As the newly crowned world champion U.S. Women’s National Soccer Team members received their winners’ medals Sunday, chants of “equal pay!” reverberated through the stadium. Those in attendance were well aware that the men’s 2018 World Cup prize was $400 million, while the female players will receive $30 million this year. Support for the athletes in their fight for pay equal to that received by their male counterparts also appeared to be behind fans booing FIFA president Gianni Infantino. Recognition of the issue was evident on social media, with Twitter reporting that there were five times more tweets about “pay” after the win, according to the BBC.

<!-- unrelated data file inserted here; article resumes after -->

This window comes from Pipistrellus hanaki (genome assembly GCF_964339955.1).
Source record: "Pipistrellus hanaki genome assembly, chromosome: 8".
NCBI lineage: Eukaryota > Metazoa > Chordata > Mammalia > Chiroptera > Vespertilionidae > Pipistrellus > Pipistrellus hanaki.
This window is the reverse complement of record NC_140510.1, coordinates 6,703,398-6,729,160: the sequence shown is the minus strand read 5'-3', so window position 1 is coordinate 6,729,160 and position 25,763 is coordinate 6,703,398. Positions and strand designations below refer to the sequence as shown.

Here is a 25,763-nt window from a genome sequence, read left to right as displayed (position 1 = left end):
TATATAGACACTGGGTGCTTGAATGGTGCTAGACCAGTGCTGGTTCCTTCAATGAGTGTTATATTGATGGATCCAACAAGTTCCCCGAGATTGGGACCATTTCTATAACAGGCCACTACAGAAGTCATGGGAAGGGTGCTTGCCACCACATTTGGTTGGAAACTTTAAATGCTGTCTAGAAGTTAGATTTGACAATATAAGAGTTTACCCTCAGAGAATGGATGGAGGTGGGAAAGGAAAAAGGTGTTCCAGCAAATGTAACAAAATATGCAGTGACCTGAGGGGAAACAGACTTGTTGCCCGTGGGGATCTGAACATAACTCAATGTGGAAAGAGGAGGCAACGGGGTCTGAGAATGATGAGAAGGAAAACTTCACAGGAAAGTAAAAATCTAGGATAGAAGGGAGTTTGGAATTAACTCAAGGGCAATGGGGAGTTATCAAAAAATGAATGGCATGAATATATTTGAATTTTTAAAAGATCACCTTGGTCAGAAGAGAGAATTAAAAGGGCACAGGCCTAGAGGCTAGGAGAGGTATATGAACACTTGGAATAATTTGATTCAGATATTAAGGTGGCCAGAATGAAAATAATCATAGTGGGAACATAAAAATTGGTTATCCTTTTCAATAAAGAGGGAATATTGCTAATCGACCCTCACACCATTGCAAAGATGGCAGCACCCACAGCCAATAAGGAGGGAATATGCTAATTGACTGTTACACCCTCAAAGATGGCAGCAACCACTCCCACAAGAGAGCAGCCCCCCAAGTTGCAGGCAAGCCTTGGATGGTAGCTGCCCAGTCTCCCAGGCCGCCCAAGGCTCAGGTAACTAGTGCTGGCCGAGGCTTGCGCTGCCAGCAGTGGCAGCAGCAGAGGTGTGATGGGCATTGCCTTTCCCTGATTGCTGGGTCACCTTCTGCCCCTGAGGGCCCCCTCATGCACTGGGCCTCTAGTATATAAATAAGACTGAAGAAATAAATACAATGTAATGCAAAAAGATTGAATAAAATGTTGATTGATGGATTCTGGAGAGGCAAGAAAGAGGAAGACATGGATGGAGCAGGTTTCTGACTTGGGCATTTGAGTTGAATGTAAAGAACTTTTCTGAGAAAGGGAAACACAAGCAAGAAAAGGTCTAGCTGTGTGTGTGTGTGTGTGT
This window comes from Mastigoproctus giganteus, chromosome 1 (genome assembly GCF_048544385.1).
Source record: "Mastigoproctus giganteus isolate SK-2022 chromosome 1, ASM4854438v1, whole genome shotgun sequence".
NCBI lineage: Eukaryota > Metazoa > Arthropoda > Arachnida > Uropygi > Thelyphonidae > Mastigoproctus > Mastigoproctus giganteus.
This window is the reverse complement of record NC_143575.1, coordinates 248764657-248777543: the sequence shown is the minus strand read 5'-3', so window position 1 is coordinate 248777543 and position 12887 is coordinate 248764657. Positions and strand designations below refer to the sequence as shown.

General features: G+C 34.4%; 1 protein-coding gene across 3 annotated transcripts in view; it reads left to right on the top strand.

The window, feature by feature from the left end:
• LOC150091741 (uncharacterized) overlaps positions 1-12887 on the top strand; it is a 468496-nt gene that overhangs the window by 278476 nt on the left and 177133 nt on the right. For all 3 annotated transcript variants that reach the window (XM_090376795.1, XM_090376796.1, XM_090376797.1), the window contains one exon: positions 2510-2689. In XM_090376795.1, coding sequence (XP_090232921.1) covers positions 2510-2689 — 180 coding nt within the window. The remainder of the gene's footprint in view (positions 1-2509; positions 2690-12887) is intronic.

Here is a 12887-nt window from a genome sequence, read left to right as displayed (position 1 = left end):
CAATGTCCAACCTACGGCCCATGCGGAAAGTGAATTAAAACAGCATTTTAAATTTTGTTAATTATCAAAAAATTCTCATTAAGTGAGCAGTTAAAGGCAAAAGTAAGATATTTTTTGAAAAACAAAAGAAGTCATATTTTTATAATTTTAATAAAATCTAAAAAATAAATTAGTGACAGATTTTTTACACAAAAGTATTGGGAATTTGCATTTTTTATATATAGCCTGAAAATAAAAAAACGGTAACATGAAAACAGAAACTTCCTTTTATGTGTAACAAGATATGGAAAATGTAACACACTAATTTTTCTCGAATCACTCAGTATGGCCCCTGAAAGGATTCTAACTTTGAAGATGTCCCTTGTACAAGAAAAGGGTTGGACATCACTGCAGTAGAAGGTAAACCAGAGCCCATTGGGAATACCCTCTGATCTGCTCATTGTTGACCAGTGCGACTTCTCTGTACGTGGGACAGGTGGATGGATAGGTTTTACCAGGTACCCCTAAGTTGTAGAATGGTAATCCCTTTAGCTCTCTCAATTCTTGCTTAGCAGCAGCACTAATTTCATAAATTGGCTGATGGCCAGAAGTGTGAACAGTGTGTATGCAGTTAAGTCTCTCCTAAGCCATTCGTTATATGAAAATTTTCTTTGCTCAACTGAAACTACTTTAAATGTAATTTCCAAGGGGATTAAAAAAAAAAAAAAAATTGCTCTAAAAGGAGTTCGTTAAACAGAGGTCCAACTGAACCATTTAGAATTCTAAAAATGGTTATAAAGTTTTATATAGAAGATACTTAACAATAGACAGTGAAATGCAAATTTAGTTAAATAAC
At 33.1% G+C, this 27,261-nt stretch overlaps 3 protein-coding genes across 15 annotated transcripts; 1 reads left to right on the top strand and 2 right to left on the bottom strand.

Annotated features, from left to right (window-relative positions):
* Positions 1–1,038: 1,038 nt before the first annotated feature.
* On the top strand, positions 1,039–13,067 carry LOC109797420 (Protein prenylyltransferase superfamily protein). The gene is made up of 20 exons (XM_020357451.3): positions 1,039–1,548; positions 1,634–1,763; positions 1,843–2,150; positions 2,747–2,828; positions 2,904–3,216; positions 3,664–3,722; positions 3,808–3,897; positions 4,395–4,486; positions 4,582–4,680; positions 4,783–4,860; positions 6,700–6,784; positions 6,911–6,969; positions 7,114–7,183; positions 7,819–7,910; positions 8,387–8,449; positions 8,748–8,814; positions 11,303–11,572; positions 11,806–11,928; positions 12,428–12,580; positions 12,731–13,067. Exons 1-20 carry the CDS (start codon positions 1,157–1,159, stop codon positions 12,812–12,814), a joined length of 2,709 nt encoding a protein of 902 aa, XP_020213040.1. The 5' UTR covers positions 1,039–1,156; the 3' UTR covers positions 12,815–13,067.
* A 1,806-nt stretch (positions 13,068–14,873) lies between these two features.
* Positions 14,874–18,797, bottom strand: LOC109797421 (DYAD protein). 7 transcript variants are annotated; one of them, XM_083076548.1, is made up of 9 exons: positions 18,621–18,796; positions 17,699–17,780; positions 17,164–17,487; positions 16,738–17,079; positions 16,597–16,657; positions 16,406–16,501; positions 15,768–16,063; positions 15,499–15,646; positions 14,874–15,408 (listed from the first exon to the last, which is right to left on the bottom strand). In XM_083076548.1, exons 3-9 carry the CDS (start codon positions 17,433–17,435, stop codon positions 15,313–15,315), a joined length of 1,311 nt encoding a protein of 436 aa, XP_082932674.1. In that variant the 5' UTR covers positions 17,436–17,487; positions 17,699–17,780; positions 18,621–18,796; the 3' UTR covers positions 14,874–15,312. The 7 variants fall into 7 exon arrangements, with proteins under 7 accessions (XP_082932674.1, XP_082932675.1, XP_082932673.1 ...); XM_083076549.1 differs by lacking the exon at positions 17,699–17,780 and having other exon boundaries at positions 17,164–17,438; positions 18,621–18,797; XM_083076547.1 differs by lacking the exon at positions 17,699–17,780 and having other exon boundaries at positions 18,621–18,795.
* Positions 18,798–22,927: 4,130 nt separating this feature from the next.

A few months ago, Kamala Harris unveiled an ambitious plan to introduce stricter legal measures to force employers to comply with pay equity standards. Fellow senator and Democratic presidential hopeful Elizabeth Warren has now announced her own pay equity plan that she would push were to she capture the White House in 2020. Warren’s plan, released on July 5, would promote pay equity – with a special focus on aiding women of color – by imposing new federal contractor rules and strengthening enforcement against systemic discrimination.